• Security features include dedicated firewalls, monitored ports, monitored logs, backups, failover facilities, private web, private databases and server scans; all with username and password authentication.
• Contract Insight Enterprise can be either installed on your company’s servers or hosted as a Cloud-based SaaS solution. On-site help is available from our team, or you can allow Four Business Solutions to manage the solution via our cloud deployment. Either way, the result is an extremely high level of security, suitable for most organisations.
• Our cloud solution fully complies with ISO 27001 certification (Information Security Management Standard), and we keep our standards fully up to date.
If you’d like a free trial to understand how Contract Insight can boost your cyber security, please call us on 0800 6250 025.
One final thought
Today a lot of our security processes are based upon the intelligence of machines, and the intelligence of humans remains silo-ed to a greater or lesser degree. IT professionals in general and security professionals in particular continue to be suspicious of sharing their ideas and their successes at repelling cyber attacks with their counterparts at rival companies.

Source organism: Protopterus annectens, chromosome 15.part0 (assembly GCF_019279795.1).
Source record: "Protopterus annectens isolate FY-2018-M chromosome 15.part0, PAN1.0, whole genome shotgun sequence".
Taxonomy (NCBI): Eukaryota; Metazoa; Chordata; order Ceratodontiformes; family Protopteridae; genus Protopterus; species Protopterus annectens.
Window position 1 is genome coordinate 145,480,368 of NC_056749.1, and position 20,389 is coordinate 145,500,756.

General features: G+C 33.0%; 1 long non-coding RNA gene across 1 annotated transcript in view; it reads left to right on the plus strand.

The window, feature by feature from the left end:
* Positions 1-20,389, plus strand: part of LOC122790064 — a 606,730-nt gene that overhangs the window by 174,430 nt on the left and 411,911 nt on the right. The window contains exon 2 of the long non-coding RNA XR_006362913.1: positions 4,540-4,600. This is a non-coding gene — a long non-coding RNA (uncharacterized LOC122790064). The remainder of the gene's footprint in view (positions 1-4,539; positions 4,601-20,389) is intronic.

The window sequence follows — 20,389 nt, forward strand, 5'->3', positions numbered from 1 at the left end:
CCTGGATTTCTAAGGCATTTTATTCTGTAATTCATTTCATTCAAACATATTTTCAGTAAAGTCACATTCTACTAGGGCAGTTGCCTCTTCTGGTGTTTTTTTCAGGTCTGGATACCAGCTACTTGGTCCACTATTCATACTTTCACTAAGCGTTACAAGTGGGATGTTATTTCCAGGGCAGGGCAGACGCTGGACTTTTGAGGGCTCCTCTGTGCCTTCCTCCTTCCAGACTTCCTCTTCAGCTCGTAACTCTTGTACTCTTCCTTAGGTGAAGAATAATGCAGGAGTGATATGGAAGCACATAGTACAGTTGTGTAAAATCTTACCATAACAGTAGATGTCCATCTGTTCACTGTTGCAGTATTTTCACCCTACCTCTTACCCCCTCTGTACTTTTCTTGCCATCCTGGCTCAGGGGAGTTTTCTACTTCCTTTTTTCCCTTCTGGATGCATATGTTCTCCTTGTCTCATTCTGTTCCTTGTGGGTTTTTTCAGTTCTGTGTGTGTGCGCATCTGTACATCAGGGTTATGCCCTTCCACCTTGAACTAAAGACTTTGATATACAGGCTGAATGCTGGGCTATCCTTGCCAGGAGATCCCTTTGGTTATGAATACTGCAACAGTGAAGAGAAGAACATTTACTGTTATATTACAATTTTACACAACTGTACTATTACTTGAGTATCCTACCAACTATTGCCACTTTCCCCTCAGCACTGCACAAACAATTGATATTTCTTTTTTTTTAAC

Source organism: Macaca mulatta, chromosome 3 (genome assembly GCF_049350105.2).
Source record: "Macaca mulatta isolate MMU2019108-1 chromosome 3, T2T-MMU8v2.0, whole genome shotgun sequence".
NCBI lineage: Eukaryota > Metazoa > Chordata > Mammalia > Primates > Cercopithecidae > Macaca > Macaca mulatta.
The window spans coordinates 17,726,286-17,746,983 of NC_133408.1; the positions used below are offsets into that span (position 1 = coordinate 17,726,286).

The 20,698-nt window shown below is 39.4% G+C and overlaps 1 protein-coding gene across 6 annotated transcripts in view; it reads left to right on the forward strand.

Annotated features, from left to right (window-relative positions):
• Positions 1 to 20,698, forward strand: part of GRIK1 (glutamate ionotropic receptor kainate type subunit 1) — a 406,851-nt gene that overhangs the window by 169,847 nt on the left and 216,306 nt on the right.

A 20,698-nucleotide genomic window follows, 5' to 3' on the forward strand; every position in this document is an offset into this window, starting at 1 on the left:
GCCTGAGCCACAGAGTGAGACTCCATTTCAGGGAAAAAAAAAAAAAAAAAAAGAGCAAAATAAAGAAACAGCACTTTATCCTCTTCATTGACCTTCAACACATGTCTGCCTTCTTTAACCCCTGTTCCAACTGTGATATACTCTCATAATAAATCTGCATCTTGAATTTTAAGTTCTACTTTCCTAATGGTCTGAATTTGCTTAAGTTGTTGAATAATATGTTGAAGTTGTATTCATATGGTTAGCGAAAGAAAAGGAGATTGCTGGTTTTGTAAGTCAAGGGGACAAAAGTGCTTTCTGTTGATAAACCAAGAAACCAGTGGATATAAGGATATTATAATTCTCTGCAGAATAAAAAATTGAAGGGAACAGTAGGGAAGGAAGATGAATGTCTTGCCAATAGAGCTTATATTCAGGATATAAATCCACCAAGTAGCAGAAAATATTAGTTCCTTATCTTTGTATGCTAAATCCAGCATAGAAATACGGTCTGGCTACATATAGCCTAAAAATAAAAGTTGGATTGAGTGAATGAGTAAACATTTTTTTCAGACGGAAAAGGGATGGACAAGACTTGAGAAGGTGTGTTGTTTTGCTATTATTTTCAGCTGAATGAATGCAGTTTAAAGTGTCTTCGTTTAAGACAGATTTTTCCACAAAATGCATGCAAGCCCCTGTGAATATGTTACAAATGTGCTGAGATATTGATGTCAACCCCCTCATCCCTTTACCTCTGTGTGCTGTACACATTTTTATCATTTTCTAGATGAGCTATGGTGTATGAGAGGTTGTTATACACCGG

Threat intelligence sharing could make all the difference to our success at repelling cyber attacks but it’s still predominantly intellectual property. Which is good news for all the hackers out there.
John O’Brien is CEO at Four Business Solutions, global business consultants and software integrators providing business processes improvements in Finance, Supply Chain & Operations, across a broad range of industries.